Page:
The United Nations Force in the Congo (ONUC) was established in July 1960 to ensure the withdrawal of Belgian forces, to assist the Government of the Republic of the Congo in maintaining law and order and to provide technical assistance. The function of ONUC was subsequently modified to include maintaining the territorial integrity and political independence of the Congo, preventing the occurrence of civil war and securing the removal of all foreign military, paramilitary and advisory personnel not under the United Nations Command, and all mercenaries.
The United Nations Mission in Ethiopia and Eritrea (UNMEE) was established by the Security Council on 31 July 2000 through the adoption of resolution 1312 (2000), to maintain the ceasefire between Ethiopia and Eritrea following their border conflict, liaison with the parties, and to help ensure the observance of security commitments. In accordance with resolution 1827 (2008) of 30 July 2008, the Mission was terminated on 31 July 2008.
The United Nations Mission in Liberia (UNMIL) was established by the Security Council on 19 September 2003 through the adoption of resolution 1509 (2003), under Chapter VII of the Charter of the United Nations, to support the implementation of the ceasefire agreement and the peace process and security reform following the Second Civil War in Liberia. By resolution 2333 (2016), the mandate of UNMIL was extended for a final period until 30 March 2018.
The United Nations Observer Mission in Liberia (UNOMIL) was established on 22 September 1993 to exercise good offices in support of the efforts of the Economic Community of West African States (ECOWAS) and the Liberian National Transitional Government: to implement peace agreements; investigate alleged ceasefire violations; assist in maintenance of assembly sites and demobilization of combatants; support humanitarian assistance; investigate human rights violations and assist local human rights groups; observe and verify elections. UNOMIL was superseded by the United Nations Peacebuilding Support Office in Liberia (UNOL) in 1997.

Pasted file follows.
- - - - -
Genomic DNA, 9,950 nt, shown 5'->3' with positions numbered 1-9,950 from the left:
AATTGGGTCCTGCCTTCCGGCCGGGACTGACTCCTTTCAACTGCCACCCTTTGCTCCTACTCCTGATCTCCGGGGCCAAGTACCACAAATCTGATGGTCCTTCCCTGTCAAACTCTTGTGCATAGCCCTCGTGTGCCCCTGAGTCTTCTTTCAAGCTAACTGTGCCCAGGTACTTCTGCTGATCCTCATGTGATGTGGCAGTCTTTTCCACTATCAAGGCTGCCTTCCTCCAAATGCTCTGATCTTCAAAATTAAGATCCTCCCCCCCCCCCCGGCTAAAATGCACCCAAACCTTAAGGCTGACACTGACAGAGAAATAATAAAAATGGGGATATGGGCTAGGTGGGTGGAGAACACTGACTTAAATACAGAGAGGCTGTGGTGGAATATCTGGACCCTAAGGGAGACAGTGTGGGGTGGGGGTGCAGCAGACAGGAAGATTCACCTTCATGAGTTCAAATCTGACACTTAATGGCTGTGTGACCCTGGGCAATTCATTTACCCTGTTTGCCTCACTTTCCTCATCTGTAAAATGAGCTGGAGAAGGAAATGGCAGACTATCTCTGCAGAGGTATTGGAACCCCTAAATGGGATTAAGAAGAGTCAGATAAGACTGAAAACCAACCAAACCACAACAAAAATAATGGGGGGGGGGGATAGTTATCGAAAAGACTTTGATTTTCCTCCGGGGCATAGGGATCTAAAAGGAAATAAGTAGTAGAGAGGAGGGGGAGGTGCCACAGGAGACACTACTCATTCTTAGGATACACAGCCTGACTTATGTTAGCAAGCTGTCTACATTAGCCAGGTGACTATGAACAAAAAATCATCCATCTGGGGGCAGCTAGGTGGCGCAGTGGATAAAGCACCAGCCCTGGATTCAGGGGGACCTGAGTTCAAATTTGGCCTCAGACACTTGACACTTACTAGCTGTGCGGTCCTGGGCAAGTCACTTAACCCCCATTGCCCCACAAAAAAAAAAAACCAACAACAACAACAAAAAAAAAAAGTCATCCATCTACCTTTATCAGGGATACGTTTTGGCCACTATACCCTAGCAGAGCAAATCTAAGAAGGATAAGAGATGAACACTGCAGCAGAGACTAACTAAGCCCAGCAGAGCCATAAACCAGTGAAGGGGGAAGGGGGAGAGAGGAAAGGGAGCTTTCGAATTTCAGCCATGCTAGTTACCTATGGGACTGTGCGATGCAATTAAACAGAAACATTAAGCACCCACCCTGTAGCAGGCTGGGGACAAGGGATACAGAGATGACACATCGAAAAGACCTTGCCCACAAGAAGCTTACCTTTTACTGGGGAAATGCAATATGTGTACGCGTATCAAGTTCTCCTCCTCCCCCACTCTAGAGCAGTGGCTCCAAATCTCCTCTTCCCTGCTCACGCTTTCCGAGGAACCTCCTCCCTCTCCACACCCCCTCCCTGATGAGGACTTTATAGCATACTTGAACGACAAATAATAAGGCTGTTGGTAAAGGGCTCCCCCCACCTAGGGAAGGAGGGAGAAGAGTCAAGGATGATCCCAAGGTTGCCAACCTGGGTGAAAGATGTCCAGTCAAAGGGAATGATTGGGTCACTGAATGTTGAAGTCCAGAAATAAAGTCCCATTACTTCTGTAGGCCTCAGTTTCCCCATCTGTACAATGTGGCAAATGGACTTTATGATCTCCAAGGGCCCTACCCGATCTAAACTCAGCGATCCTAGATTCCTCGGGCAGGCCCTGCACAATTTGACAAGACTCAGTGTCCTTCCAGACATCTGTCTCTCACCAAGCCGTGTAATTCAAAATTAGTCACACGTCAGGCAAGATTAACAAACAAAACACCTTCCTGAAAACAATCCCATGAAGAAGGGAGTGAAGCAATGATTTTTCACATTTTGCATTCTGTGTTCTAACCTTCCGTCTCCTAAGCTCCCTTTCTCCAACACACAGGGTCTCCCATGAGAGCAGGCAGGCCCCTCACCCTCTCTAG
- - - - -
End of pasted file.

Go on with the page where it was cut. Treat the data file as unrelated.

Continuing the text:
The United Nations Multidimensional Integrated Stabilization Mission in Mali (MINUSMA) was established by resolution 2100 (2013) to stabilize key population centres and support the reestablishment of State authority and political processes in the country. Further to the Agreement on Peace and Reconciliation in Mali in 2015, the mandate of the mission was adjusted to focus on tasks related to the ceasefire, the support to the implementation of the Agreement, good offices and reconciliation.
The United Nations Operation in Mozambique (ONUMOZ) was established in 1992 to help implement the General Peace Agreement, signed by the President of the Republic of Mozambique and the President of the Resistência Nacional Moçambicana. The mandate included facilitating the implementation of the Agreement; monitoring the ceasefire; monitoring the withdrawal of foreign forces and providing security in the transport corridors; providing technical assistance and monitoring the entire electoral process.
The United Nations Transition Assistance Group (UNTAG) was established pursuant to resolutions 435 (1978) and 629 (1989) to implement the settlement plan for the independence of Namibia from South Africa, through free elections under the supervision and control of the United Nations. UNTAG was terminated with the accession of Namibia to independence on 21 March 1990.